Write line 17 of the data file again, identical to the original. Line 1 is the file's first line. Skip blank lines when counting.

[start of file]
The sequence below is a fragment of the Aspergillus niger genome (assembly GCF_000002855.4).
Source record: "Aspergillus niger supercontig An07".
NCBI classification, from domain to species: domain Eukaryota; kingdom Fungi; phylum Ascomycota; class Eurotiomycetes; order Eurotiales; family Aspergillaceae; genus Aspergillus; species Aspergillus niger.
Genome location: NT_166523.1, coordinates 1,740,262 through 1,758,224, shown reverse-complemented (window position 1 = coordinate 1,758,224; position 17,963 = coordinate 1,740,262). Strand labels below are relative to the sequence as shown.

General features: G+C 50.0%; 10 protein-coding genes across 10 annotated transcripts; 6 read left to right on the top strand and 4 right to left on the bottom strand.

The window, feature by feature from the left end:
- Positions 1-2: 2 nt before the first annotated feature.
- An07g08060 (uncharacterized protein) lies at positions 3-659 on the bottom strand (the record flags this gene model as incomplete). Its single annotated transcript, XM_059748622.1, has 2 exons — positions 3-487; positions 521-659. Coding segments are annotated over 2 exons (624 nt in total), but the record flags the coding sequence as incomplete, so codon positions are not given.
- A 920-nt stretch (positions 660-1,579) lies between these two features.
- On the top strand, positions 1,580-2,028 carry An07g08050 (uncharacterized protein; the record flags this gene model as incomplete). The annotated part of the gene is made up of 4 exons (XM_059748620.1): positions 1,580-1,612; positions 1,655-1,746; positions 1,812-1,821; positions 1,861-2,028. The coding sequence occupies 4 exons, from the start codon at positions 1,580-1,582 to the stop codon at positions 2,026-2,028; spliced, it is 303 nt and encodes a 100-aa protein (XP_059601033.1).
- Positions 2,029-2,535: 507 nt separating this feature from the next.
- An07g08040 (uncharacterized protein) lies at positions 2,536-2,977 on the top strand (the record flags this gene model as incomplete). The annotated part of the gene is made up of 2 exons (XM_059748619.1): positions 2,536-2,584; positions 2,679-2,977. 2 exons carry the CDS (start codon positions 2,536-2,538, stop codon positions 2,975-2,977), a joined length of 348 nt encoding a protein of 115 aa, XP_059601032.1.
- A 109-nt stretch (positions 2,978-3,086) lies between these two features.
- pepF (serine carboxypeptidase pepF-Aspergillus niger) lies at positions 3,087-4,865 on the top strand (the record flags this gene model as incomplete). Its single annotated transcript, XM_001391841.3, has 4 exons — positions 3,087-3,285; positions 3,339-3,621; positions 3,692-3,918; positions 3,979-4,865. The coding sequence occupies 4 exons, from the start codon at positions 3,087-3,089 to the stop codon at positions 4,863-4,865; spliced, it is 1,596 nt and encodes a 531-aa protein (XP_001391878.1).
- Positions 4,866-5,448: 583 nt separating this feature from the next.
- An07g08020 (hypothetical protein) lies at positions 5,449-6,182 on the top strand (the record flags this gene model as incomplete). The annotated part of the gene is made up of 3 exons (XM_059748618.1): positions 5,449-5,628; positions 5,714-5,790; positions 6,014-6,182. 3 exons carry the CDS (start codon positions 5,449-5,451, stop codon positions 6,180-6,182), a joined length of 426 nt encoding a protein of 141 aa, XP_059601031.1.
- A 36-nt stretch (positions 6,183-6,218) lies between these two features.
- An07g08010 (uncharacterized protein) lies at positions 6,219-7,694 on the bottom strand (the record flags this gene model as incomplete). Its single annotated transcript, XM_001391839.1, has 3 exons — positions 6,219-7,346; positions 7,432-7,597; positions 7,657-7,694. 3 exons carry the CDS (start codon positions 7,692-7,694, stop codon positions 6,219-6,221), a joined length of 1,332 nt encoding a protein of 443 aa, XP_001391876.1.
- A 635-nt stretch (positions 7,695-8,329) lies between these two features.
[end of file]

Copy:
- A 36-nt stretch (positions 6,183-6,218) lies between these two features.